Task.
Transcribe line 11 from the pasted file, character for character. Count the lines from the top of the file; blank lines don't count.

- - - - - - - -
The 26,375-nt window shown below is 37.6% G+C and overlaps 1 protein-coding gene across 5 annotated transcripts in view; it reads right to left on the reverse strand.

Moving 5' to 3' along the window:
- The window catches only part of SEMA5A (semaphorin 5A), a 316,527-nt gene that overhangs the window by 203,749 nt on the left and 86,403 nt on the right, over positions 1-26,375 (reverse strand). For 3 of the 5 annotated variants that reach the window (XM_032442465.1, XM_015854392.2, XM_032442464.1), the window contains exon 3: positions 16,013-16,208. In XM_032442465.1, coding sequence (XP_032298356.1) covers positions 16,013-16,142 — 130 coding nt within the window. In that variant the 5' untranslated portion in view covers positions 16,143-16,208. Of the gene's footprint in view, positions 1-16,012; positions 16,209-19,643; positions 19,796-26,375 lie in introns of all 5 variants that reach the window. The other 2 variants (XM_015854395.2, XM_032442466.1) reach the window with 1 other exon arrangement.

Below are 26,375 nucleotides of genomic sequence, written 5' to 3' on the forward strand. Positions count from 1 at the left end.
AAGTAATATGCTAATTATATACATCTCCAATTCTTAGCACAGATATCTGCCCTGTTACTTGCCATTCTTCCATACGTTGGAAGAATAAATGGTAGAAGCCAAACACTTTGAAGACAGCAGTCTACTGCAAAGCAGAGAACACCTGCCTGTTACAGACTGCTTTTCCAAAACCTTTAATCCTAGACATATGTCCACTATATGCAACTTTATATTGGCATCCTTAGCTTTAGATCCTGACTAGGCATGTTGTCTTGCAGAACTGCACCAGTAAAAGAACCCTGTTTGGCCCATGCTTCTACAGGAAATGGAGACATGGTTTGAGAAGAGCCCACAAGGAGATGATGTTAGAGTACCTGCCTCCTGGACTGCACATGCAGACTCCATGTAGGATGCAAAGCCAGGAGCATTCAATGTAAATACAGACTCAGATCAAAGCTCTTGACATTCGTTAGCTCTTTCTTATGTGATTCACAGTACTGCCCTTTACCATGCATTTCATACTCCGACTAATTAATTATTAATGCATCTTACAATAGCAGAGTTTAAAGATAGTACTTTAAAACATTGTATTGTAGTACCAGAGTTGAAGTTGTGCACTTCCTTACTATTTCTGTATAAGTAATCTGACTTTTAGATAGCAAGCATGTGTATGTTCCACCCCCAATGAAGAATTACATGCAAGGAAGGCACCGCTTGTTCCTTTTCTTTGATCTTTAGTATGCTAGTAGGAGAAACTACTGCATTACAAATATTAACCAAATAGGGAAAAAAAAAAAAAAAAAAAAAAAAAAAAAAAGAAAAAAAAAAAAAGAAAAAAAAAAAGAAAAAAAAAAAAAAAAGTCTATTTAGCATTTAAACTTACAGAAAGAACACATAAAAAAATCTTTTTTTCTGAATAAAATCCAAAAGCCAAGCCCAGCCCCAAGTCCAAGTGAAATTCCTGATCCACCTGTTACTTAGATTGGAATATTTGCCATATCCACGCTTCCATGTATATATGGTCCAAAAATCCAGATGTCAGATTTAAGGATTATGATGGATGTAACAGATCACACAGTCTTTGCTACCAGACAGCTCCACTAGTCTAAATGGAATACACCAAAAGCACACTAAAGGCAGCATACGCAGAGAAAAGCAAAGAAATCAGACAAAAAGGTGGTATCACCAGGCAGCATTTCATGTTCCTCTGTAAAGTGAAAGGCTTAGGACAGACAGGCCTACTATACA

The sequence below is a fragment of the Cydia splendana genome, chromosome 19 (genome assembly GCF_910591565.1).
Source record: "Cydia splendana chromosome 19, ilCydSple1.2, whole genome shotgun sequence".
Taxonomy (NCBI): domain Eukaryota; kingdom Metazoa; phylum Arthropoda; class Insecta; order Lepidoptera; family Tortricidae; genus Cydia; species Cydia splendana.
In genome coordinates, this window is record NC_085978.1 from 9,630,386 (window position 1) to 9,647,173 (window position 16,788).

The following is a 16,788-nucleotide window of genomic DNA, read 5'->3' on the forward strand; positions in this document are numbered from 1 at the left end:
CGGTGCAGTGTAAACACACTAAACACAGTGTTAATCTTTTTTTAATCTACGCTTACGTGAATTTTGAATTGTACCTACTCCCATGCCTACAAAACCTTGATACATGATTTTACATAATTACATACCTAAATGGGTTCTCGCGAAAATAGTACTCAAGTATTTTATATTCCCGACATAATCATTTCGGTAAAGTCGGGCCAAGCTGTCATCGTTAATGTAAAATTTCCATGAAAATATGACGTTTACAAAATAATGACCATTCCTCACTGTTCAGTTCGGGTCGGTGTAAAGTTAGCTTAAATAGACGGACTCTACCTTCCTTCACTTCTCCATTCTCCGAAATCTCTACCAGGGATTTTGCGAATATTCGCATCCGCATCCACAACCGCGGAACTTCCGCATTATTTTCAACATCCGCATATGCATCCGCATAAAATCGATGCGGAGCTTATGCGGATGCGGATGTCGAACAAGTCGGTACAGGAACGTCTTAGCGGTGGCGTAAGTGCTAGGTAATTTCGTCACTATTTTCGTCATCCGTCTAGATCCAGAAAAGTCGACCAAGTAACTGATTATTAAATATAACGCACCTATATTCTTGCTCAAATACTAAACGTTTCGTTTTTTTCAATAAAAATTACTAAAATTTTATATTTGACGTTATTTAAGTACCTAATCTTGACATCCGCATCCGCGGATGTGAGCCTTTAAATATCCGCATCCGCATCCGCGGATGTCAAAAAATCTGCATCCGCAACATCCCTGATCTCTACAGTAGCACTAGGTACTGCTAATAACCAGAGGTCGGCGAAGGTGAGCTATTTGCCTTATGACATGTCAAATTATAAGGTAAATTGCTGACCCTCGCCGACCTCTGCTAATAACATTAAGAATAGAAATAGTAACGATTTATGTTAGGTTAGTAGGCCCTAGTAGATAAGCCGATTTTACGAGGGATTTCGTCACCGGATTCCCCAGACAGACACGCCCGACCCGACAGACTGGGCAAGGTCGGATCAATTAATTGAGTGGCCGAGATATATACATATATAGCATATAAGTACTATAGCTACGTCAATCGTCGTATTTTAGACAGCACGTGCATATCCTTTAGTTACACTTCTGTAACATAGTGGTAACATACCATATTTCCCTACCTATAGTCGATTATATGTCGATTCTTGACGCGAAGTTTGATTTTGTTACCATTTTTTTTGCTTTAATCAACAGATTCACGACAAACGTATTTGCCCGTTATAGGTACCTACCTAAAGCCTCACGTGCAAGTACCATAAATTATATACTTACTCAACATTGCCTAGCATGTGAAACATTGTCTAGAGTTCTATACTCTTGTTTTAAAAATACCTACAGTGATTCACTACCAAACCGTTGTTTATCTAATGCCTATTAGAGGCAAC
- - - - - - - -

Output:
CGGTGCAGTGTAAACACACTAAACACAGTGTTAATCTTTTTTTAATCTACGCTTACGTGAATTTTGAATTGTACCTACTCCCATGCCTACAAAACCTTGATACATGATTTTACATAATTACATACCTAAATGGGTTCTCGCGAAAATAGTACTCAAGTATTTTATATTCCCGACATAATCATTTCGGTAAAGTCGGGCCAAGCTGTCATCGTTAATGTAAAATTTCCATGAAAATATGACGTTTACAAAATAATGACCATTCCTCACTGTTCAGTTCGGGTCGGTGTAAAGTTAGCTTAAATAGACGGACTCTACCTTCCTTCACTTCTCCATTCTCCGAAATCTCTACCAGGGATTTTGCGAATATTCGCATCCGCATCCACAACCGCGGAACTTCCGCATTATTTTCAACATCCGCATATGCATCCGCATAAAATCGATGCGGAGCTTATGCGGATGCGGATGTCGAACAAGTCGGTACAGGAACGTCTTAGCGGTGGCGTAAGTGCTAGGTAATTTCGTCACTATTTTCGTCATCCGTCTAGATCCAGAAAAGTCGACCAAGTAACTGATTATTAAATATAACGCACCTATATTCTTGCTCAAATACTAAACGTTTCGTTTTTTTCAATAAAAATTACTAAAATTTTATATTTGACGTTATTTAAGTACCTAATCTTGACATCCGCATCCGCGGATGTGAGCCTTTAAATATCCGCATCCGCATCCGCGGATGTCAAAAAATCTGCATCCGCAACATCCCTGATCTCTACAGTAGCACTAGGTACTGCTAATAACCAGAGGTCGGCGAAGGTGAGCTATTTGCCTTATGACATGTCAAATTATAAGGTAAATTGCTGACCCTCGCCGACCTCTGCTAATAACATTAAGAATAGAAATAGTAACGATTTATGTTAGGTTAGTAGGCCCTAGTAGATAAGCCGATTTTACGAGGGATTTCGTCACCGGATTCCCCAGACAGACACGCCCGACCCGACAGACTGGGCAAGGTCGGATCAATTAATTGAGTGGCCGAGATATATACATATATAGCATATAAGTACTATAGCTACGTCAATCGTCGTATTTTAGACAGCACGTGCATATCCTTTAGTTACACTTCTGTAACATAGTGGTAACATACCATATTTCCCTACCTATAGTCGATTATATGTCGATTCTTGACGCGAAGTTTGATTTTGTTACCATTTTTTTTGCTTTAATCAACAGATTCACGACAAACGTATTTGCCCGTTATAGGTACCTACCTAAAGCCTCACGTGCAAGTACCATAAATTATATACTTACTCAACATTGCCTAGCATGTGAAACATTGTCTAGAGTTCTATACTCTTGTTTTAAAAATACCTACAGTGATTCACTACCAAACCGTTGTTTATCTAATGCCTATTAGAGGCAAC